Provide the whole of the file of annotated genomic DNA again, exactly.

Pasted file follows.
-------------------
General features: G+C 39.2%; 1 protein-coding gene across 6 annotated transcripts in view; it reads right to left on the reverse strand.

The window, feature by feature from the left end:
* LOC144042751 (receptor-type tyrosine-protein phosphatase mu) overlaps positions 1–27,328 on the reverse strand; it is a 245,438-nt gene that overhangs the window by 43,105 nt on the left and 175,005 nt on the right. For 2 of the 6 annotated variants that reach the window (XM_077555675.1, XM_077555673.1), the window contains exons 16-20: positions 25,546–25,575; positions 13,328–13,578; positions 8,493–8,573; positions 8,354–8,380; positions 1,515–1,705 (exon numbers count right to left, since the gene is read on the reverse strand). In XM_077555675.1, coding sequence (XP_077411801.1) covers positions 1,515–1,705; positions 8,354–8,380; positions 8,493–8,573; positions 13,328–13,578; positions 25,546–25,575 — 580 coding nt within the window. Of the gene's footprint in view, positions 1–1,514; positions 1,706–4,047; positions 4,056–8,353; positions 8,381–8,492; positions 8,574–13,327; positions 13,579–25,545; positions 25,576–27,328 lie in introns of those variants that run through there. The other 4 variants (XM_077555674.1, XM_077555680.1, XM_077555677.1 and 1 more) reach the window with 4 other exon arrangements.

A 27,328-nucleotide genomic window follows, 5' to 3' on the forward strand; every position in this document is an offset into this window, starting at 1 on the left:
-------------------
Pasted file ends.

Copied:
General features: G+C 39.2%; 1 protein-coding gene across 6 annotated transcripts in view; it reads right to left on the reverse strand.

The window, feature by feature from the left end:
* LOC144042751 (receptor-type tyrosine-protein phosphatase mu) overlaps positions 1–27,328 on the reverse strand; it is a 245,438-nt gene that overhangs the window by 43,105 nt on the left and 175,005 nt on the right. For 2 of the 6 annotated variants that reach the window (XM_077555675.1, XM_077555673.1), the window contains exons 16-20: positions 25,546–25,575; positions 13,328–13,578; positions 8,493–8,573; positions 8,354–8,380; positions 1,515–1,705 (exon numbers count right to left, since the gene is read on the reverse strand). In XM_077555675.1, coding sequence (XP_077411801.1) covers positions 1,515–1,705; positions 8,354–8,380; positions 8,493–8,573; positions 13,328–13,578; positions 25,546–25,575 — 580 coding nt within the window. Of the gene's footprint in view, positions 1–1,514; positions 1,706–4,047; positions 4,056–8,353; positions 8,381–8,492; positions 8,574–13,327; positions 13,579–25,545; positions 25,576–27,328 lie in introns of those variants that run through there. The other 4 variants (XM_077555674.1, XM_077555680.1, XM_077555677.1 and 1 more) reach the window with 4 other exon arrangements.

A 27,328-nucleotide genomic window follows, 5' to 3' on the forward strand; every position in this document is an offset into this window, starting at 1 on the left: